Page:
History and Archaology of Ḥalab



Located at the crossroads of several trade routes from the 2nd millennium BCE, Aleppo was ruled successively by the Hittites, Assyrians, Arabs, Mongols, Mamelukes and Ottomans. It contains a lerge number of historical and archaeological sites dating back to different eras of its histoy. A 13th-century citadel, 12th-century Great Mosque and various 17th-century madrasas, palaces, caravanserais and hammams all form part of the city's cohesive, unique urban fabric. The old city of Aleppo reflects the rich and diverse cultures of its successive occupants. Many periods of history have left their influence in the architectural fabric of the city. Remains of Hittite, Hellenistic, Roman, Byzantine and Ayyubid structures and elements are incorporated in the massive surviving Citadel. Aleppo is an outstanding example of an Ayyubid 12th century CE city with its military fortifications constructed as its focal point following the success of Salah El-Din against the Crusaders.

Featured Article: Aleppo Codex

The Aleppo Codex, also called the "Crown of Aleppo" is the earliest known Hebrew manuscript comprising the full text of the Bible. The Codex was written in Tiberias in the early tenth century (circa 920 CE) under the rule of Abbasid Caliphs, looted and transferred to Egypt at the end of the eleventh century CE, and deposited with the Jewish community of Aleppo in Syria at the end of the fourteenth century CE. In January 1958 CE the Aleppo Codex was brought to Jerusalem, where it remains until today. Together with the Leningrad Codex (which dates to approximately the same time as the Aleppo codex), it contains the Ben-Asher masoretic tradition. The Aleppo Codex was the manuscript used by Maimonides when he set down the exact rules for writing scrolls of the Torah, Hilkhot Sefer Torah ("the Laws of the Torah Scroll") in his Mishneh Torah. Explore >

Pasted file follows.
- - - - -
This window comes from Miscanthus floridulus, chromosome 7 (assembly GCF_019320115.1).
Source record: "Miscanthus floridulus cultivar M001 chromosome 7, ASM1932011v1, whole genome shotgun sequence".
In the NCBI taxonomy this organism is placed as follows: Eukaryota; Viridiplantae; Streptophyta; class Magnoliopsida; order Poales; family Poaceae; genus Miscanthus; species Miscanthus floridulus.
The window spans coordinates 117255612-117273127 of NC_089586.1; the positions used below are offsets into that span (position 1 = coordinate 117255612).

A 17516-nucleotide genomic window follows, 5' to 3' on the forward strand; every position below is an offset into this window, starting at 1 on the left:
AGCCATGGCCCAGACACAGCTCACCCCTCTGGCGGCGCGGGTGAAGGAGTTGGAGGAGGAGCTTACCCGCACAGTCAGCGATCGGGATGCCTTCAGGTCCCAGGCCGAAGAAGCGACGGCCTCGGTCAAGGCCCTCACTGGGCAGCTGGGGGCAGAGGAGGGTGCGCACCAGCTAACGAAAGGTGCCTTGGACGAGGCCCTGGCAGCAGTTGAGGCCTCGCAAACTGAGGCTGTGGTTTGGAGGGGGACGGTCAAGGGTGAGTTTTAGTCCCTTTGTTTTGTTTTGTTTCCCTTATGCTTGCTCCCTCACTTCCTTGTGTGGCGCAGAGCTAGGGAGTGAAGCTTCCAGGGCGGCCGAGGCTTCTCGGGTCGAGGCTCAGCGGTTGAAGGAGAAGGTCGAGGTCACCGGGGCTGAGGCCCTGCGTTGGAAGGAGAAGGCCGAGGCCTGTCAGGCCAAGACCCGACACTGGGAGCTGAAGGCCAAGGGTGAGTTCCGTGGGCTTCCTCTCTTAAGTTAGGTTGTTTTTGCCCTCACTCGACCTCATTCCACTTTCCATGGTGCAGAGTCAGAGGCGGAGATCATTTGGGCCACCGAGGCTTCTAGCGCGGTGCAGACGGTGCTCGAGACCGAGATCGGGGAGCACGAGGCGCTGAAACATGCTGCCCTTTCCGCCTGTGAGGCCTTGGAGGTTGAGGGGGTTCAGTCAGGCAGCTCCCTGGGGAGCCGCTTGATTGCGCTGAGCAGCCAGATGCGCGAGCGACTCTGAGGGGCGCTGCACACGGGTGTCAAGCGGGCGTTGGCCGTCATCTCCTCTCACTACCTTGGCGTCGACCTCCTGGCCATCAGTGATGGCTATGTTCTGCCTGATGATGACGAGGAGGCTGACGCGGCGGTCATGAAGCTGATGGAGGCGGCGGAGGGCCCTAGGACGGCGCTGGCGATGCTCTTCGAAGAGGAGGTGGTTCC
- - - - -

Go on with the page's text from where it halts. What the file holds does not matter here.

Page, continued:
Featured Article: Throne Hall of Aleppo Citadel

The throne hall was the most important Mamluk architectural contribution to the Citadel of Aleppo. Even though it has not survived in its authentic state, it remains one of the most visited spaces in the historic citadel. Following the sack of the citadel by the conqueror Timur, known to the West as Tamerlane, in 1400s, the Mamluk governors of Aleppo embarked on a large-scale reconstruction program. During the restoration of the citadel a magnificent throne hall was added on top of the twelfth-century fortified entrance complex. The new throne hall was the grandest space in the citadel and it was used for official functions and for entertaining by the rulers of Aleppo and by Mamluk sultans visiting from Cairo. Damaged in a devastating earthquake that struck Aleppo in 1822 CE, the throne hall was heavily restored in the second half of the twentieth century and does not survive in its original form. Explore >

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